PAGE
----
Required minimum distributions, or RMDsYou’ll liquidate the account as a lump sum, so RMDs are not applicable.You must withdraw the entire Roth IRA balance by Dec. 31 of the fifth year after the year the original account owner died.RMDs must begin the year the original owner would’ve turned 70½, or the end of the year after the year of death (whichever is later). RMD amounts are based on your own life expectancy, as outlined in this IRS table. No RMDs, but the account is subject to standard Roth IRA withdrawal rules. You won’t be able to withdraw earnings tax-free until you are 59½ and the original account holder meets the five-year holding period.
Good to knowIf the account doesn’t meet the Roth IRA five-year holding rule, you may be taxed on earnings.You can take distributions throughout the five years, as long as the account meets the five-year holding rule. If it doesn’t, you may be taxed on earnings.You can take distributions at any time, but distributions of earnings may be taxed if the account hasn’t met the Roth IRA five-year holding rule. You can roll the Roth IRA balance into your existing Roth IRA, or open a new Roth IRA.

If you inherit a Roth IRA and you aren’t the spouse of the original owner, your options narrow a bit — for one thing, you don’t have the option to take the Roth IRA as your own and skirt distributions. You can either take the money now, use the five-year timeline or take distributions based on your life expectancy.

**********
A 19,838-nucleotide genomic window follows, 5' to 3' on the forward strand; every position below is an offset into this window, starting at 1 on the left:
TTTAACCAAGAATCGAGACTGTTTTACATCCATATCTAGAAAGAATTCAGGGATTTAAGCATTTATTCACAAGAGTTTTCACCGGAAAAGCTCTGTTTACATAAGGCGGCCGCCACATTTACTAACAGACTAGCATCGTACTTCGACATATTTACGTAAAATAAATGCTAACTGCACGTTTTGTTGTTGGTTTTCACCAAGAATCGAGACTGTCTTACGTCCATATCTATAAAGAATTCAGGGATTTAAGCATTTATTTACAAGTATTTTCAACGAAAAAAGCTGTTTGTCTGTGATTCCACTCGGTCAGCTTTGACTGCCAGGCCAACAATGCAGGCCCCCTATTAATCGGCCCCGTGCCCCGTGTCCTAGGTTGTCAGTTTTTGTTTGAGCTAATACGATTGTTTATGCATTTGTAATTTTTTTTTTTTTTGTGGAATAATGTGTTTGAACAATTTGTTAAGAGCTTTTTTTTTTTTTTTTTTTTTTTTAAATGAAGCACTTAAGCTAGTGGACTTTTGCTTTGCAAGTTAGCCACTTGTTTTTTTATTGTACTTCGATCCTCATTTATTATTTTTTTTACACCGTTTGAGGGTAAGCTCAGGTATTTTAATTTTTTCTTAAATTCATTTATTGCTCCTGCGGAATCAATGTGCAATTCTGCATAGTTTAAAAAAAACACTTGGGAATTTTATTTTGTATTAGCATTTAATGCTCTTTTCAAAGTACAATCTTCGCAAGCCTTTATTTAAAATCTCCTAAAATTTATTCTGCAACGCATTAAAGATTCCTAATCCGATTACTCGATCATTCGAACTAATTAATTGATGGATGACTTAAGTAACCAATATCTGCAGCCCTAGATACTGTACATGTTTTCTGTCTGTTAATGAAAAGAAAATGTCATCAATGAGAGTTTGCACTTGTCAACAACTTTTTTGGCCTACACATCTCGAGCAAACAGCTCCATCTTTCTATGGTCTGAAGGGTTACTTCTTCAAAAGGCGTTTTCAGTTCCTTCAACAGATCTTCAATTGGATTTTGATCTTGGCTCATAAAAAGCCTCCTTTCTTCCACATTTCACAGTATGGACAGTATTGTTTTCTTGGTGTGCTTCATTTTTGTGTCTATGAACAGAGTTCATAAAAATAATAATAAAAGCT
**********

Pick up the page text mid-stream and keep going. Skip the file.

Non-spouse inherited Roth IRA elections

 I want the money now.I want the money soon.I want to put off distributions.
ElectionLump-sum distributionFive-year deadlineLIfe-expectancy distributions
Required minimum distributions, or RMDsYou’ll liquidate the account as a lump sum, so RMDs aren't applicable.You must withdraw the entire Roth IRA balance by Dec. 31 of the fifth year after the year the original account owner died.RMDs must begin no later than the end of the year after the year of the original account owner's death. RMD amounts are based on your life expectancy.
Good to knowIf the account doesn’t meet the Roth IRA five-year holding rule, you may be taxed on earnings.You can take distributions throughout the five years, as long as the account meets the five-year holding rule. If it doesn’t, you may be taxed on earnings.You can take distributions at any time, but distributions of earnings may be taxed if the account hasn’t met the Roth IRA five-year holding rule.

Note that if there are multiple beneficiaries inheriting the account, you must each establish separate accounts by the end of the year following the year of the original owner’s death if you want to base required minimum distributions on your own life expectancy. If you miss that deadline, the required minimum distributions will be based on the life expectancy of the oldest beneficiary, which leads to a higher minimum distribution amount.

If you are required to take required minimum distributions from an inherited Roth IRA and you don’t do so — or you take less than the amount required — you may be hit with a 50% tax on the amount not distributed.

Arielle O’Shea is a staff writer at NerdWallet, a personal finance website. Email: aoshea@nerdwallet.com. Twitter: @arioshea.